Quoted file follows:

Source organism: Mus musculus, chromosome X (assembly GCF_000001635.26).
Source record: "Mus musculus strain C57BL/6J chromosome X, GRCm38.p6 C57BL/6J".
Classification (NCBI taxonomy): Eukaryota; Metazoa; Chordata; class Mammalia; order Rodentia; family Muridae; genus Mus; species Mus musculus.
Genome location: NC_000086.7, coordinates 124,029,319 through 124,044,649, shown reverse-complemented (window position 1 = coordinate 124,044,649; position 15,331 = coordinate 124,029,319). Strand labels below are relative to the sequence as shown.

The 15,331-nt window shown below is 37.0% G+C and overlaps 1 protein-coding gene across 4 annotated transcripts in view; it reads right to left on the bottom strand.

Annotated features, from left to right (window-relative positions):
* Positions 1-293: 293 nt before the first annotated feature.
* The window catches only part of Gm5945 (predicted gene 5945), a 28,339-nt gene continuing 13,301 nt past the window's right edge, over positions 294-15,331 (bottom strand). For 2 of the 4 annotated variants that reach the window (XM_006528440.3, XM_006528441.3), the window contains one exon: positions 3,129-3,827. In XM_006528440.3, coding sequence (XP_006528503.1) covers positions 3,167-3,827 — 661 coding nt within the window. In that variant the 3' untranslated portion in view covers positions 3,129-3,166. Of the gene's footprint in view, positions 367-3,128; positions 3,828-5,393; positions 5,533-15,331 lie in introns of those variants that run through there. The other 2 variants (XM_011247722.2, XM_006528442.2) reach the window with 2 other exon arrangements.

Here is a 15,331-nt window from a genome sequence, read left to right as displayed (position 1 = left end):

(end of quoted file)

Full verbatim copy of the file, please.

Source organism: Mus musculus, chromosome X (assembly GCF_000001635.26).
Source record: "Mus musculus strain C57BL/6J chromosome X, GRCm38.p6 C57BL/6J".
Classification (NCBI taxonomy): Eukaryota; Metazoa; Chordata; class Mammalia; order Rodentia; family Muridae; genus Mus; species Mus musculus.
Genome location: NC_000086.7, coordinates 124,029,319 through 124,044,649, shown reverse-complemented (window position 1 = coordinate 124,044,649; position 15,331 = coordinate 124,029,319). Strand labels below are relative to the sequence as shown.

The 15,331-nt window shown below is 37.0% G+C and overlaps 1 protein-coding gene across 4 annotated transcripts in view; it reads right to left on the bottom strand.

Annotated features, from left to right (window-relative positions):
* Positions 1-293: 293 nt before the first annotated feature.
* The window catches only part of Gm5945 (predicted gene 5945), a 28,339-nt gene continuing 13,301 nt past the window's right edge, over positions 294-15,331 (bottom strand). For 2 of the 4 annotated variants that reach the window (XM_006528440.3, XM_006528441.3), the window contains one exon: positions 3,129-3,827. In XM_006528440.3, coding sequence (XP_006528503.1) covers positions 3,167-3,827 — 661 coding nt within the window. In that variant the 3' untranslated portion in view covers positions 3,129-3,166. Of the gene's footprint in view, positions 367-3,128; positions 3,828-5,393; positions 5,533-15,331 lie in introns of those variants that run through there. The other 2 variants (XM_011247722.2, XM_006528442.2) reach the window with 2 other exon arrangements.

Here is a 15,331-nt window from a genome sequence, read left to right as displayed (position 1 = left end):